The food scheme Ladles of Love got involved. A cat's whisker away from the Service Dining Rooms was the Carpenters' Shop in Roeland Street, which offered more space. (These days it is the Hope Exchange).

Later, a monthly social jamboree was held for the displaced. Up to 700 people turned up to drink soup and have a good time. There were game tables, a second-hand clothing store, rummy was played and films were shown.

“Where can someone who lives on the street go to the movies?" Kerry asked. Where? I have to think, because I with my fat middle-class life have never thought of such a thing.

Nik Rabinowitz, the comedian, performed for them for free. The Community Chest in Bree Street invited Kerry and her team to share its premises. During Covid they continued to work among poor people when the tent villages started to appear.

They provided food and helped with vaccinations. She says homeless people are often treated harshly by the authorities. Their IDs are taken away, their dentures too.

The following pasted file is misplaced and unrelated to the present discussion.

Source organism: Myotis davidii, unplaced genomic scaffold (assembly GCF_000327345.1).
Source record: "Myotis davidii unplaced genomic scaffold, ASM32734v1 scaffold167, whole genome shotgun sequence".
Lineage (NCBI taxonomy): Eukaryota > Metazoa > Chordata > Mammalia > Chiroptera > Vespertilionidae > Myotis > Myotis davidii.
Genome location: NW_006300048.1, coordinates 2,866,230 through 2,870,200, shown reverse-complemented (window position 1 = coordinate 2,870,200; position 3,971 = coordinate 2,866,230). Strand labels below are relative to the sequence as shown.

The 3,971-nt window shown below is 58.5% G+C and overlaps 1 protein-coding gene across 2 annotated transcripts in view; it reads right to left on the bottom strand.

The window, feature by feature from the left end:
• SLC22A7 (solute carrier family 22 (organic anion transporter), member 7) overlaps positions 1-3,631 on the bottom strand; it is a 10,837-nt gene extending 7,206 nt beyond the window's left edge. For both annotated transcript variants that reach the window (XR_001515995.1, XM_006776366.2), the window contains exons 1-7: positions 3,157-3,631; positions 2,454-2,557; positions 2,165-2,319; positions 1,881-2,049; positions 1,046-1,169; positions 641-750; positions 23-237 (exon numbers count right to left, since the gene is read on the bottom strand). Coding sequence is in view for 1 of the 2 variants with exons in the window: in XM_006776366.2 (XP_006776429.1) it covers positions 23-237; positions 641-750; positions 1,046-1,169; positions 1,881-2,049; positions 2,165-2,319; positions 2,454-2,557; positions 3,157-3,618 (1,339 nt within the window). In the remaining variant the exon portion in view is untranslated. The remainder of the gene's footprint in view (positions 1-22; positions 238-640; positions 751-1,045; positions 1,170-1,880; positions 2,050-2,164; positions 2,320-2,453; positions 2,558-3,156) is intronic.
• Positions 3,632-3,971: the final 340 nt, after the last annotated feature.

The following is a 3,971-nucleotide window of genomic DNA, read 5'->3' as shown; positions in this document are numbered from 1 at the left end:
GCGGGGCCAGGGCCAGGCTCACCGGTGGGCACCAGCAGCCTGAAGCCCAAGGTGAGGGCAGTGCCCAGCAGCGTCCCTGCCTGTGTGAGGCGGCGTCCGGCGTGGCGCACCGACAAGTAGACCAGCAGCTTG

In the meantime, sponsors heard about her work and they were able to get money to do even more. Caryn Gootkin is now responsible for full-time fundraising and finance. The Souper Troopers were born.

Their base in Woodstock is sponsored by Swindon Property. “They donate our rent, buy us coffee and often bring their team to liaise with ours," says Kerry.

Souper Troopers was born on a misty day, Saturday, June 7, 2014, in winter. Who would have thought? Come with me and meet members of the team.

The building where Souper Troupers is based.
The building where Souper Troupers is based.
Kerry Hoffman founded Souper Troupers.